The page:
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The Non-Compliant Patient

What is the role of the pelvic rehabilitation provider when a patient fails to follow-through on your recommendations? This issue is addressed in the medical literature, particularly for compliance with medications or medical office follow-up appointments, and it is in the medical literature where we can find a very useful articleabout the subject. Dr. Kleinsinger, MD, writes from a clinically practical point of view, and his suggestions for dialog and re-framing a patient's compliance issues can be put into use immediately. You can access the full article here.

The term "non-compliance" has been previously criticized as sounding judgmental towards a patient who is not following orders from a physician. The term "non-adherence" has been suggested as an alternative and is one that you may see in the research as well. Dr. Kleinsinger states that "non-compliance" can be utilized as long as the patient's plan of care involves both the provider and the patient in decision-making. In pelvic rehabilitation, we may not be dealing with life-threatening issues such as a patient not taking cardiac medications, however, we are required to utilize a patient's rehabilitation resources wisely and to continuously assess the response that our treatment has on the patient's health. This is challenging when a patient chooses not to complete self-care, avoid injurious activities, or take part in an instructed home program.

The suggestions in this article are directed primarily towards medication compliance, yet the principles of communication and shared decision-making can be immediately applied to the rehab clinic as well. Dr. Kleinsinger states that trust is paramount in encouraging compliance, and the clinician must recognize the power differential between the patient and the provider. Following are some guidelines adapted from the article:

1. Pose your questions in a non-judmental manner and with a problem-solving approach. Example: "I see that you have not been completing your exercises properly. Are you having difficulty with the written program I gave you?"

2. Ensure that there is a common understanding regarding the importance of the problem, the available and effective treatments, and the risks of under-treating the condition. Example: "If your body is not moved in these first weeks after surgery, you may develop a significant loss of motion that can be very painful to recover. Do you have concerns or questions for me about your treatment?"

3. Develop a shared understanding that compliance is critical to improvement.Example: "It seems that what we are trying is not working for you, and we both want you to benefit from rehabilitation. What do you think will be more helpful?"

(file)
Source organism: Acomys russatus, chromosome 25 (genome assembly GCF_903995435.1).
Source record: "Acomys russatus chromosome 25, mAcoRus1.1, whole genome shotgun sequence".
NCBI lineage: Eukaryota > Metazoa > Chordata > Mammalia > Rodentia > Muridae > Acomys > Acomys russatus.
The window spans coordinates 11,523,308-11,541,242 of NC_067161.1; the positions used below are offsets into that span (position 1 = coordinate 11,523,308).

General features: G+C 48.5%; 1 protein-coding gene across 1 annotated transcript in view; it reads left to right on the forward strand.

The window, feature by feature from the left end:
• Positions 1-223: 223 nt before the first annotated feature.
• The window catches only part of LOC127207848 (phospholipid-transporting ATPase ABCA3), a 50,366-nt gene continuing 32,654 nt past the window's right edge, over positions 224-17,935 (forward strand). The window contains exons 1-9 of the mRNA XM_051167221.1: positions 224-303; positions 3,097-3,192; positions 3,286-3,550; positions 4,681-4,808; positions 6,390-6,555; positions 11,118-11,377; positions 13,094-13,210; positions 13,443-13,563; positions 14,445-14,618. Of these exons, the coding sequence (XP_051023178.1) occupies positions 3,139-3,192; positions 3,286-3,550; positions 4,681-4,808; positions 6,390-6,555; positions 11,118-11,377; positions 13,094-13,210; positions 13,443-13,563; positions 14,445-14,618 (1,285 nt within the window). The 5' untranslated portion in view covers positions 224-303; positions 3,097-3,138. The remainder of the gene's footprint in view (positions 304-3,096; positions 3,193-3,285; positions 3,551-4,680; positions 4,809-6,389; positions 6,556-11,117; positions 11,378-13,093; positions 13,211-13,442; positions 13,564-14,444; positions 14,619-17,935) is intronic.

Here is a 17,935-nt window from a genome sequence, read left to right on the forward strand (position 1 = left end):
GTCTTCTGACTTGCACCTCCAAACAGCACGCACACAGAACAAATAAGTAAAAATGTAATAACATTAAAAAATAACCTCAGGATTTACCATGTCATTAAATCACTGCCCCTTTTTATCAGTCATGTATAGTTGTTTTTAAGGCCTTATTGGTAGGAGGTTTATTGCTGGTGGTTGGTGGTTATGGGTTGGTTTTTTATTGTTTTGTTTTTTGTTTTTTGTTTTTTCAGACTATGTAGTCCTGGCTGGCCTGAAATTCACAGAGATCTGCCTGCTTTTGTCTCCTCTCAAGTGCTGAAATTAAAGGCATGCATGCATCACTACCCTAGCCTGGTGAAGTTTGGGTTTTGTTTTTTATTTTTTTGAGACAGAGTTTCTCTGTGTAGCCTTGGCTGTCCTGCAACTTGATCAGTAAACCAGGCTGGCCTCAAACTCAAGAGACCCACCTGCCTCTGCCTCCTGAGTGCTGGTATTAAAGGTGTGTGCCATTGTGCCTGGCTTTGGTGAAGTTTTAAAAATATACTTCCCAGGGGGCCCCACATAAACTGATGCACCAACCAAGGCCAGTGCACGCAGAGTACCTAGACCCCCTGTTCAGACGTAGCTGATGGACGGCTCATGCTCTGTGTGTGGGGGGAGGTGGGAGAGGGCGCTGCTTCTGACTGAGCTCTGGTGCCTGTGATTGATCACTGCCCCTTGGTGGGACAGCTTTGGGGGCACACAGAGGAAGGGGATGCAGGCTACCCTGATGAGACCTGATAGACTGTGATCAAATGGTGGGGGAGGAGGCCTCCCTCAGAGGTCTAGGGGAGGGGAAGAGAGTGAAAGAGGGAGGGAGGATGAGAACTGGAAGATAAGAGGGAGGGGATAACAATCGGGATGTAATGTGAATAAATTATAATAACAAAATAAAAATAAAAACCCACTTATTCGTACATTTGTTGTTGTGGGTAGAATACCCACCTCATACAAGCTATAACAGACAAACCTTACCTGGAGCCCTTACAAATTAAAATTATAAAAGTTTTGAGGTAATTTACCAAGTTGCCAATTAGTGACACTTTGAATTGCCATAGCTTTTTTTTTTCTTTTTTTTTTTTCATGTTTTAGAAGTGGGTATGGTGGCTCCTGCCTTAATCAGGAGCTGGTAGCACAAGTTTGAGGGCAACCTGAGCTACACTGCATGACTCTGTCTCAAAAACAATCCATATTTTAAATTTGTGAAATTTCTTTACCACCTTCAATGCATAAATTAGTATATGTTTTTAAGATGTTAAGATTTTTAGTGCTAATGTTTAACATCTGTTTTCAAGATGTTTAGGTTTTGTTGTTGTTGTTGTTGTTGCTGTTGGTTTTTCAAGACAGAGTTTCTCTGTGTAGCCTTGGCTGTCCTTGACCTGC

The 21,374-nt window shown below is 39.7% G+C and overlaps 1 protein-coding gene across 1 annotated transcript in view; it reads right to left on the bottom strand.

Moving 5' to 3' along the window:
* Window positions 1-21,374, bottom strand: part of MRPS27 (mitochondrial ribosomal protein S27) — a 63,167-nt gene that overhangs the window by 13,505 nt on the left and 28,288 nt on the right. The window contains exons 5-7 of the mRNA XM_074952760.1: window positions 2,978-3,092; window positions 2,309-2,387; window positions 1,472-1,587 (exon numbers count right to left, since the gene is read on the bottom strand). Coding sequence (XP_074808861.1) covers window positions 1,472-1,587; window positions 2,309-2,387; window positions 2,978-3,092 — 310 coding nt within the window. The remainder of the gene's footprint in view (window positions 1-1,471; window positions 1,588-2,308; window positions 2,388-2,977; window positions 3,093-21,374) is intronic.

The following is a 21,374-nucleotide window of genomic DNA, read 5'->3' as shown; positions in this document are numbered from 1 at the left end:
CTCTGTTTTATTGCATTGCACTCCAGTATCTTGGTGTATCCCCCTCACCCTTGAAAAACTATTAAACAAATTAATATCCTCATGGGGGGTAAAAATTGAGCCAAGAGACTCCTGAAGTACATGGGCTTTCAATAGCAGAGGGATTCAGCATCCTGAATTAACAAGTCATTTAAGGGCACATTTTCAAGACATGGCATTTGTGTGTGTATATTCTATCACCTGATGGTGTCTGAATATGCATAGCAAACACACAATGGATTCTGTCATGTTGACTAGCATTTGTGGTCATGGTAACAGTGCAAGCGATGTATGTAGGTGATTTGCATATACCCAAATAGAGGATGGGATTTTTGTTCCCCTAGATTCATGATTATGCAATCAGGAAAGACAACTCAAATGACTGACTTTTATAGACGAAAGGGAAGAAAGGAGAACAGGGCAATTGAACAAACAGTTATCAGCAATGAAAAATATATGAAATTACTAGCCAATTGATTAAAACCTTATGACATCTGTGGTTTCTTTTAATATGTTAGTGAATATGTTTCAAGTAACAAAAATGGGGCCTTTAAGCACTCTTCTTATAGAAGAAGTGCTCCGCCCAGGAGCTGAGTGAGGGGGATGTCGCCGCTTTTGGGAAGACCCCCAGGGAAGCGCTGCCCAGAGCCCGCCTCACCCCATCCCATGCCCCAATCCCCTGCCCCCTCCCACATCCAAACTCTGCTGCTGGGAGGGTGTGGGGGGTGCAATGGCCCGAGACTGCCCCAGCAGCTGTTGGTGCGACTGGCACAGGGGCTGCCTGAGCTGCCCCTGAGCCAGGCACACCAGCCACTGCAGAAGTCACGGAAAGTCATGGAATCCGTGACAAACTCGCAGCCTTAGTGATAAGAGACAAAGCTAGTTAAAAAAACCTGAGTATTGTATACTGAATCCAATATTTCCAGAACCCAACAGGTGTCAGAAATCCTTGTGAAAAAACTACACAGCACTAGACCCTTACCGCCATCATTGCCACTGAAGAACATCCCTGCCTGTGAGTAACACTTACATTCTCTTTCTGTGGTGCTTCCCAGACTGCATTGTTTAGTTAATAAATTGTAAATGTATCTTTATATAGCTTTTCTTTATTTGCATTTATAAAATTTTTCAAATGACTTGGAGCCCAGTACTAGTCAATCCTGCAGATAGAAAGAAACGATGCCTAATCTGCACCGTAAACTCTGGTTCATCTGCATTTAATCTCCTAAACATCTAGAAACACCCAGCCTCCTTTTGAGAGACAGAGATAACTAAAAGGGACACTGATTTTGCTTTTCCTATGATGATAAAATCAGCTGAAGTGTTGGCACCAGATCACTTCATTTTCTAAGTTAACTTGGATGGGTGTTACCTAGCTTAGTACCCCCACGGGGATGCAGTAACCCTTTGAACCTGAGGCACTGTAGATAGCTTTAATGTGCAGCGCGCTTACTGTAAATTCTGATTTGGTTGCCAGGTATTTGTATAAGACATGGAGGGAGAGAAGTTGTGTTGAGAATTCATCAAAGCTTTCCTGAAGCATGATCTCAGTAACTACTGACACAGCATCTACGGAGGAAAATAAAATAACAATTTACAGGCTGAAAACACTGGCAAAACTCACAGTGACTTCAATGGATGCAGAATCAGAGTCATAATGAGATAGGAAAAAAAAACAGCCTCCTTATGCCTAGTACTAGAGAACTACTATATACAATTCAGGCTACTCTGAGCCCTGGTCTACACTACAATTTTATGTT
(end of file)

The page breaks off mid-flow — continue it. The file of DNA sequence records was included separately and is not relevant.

4. Build a more effective therapeutic partnership with your patient by being open, non-accusatory, and focused on problem-solving. Example: "What could I do differently to help you? What obstacles are we facing? How could we tackle this more effectively?"

Dr. Kleinsinger offers further, useful suggestions towards effective communication, such as using physical mirroring, using "I" statements, and reinforcing that the patient can take positive action towards health. Choosing one issue at a time or asking family or friends to help out can also be meaningful for the patient. This article offers further approaches to specific causes of non-compliant behavior that you might find beneficial for your practice. Perhaps this article could be a simple tool (for a complex problem) to share with colleagues at a meeting or inservice. The author includes a checklist of tools for working with a non-compliant patient that may also be of use. He emphasizes the importance of using non-judgmental, open language when establishing a trusting relationship with the patient. It is difficult to "listen" to ourselves when we dialog with patients, yet if you can pause to think about how you are framing your discussions, it may be helpful for maximizing patient compliance. Another strategy that I have found useful is to seek out those around you who are very effective at carrying out the behaviors described in this article and modeling those behaviors. If we based our need for improved communication on all the available relationship self-help books, we can be assured that maximizing our use of communication in the clinic and in our personal lives is something that we will be refining for years to come.

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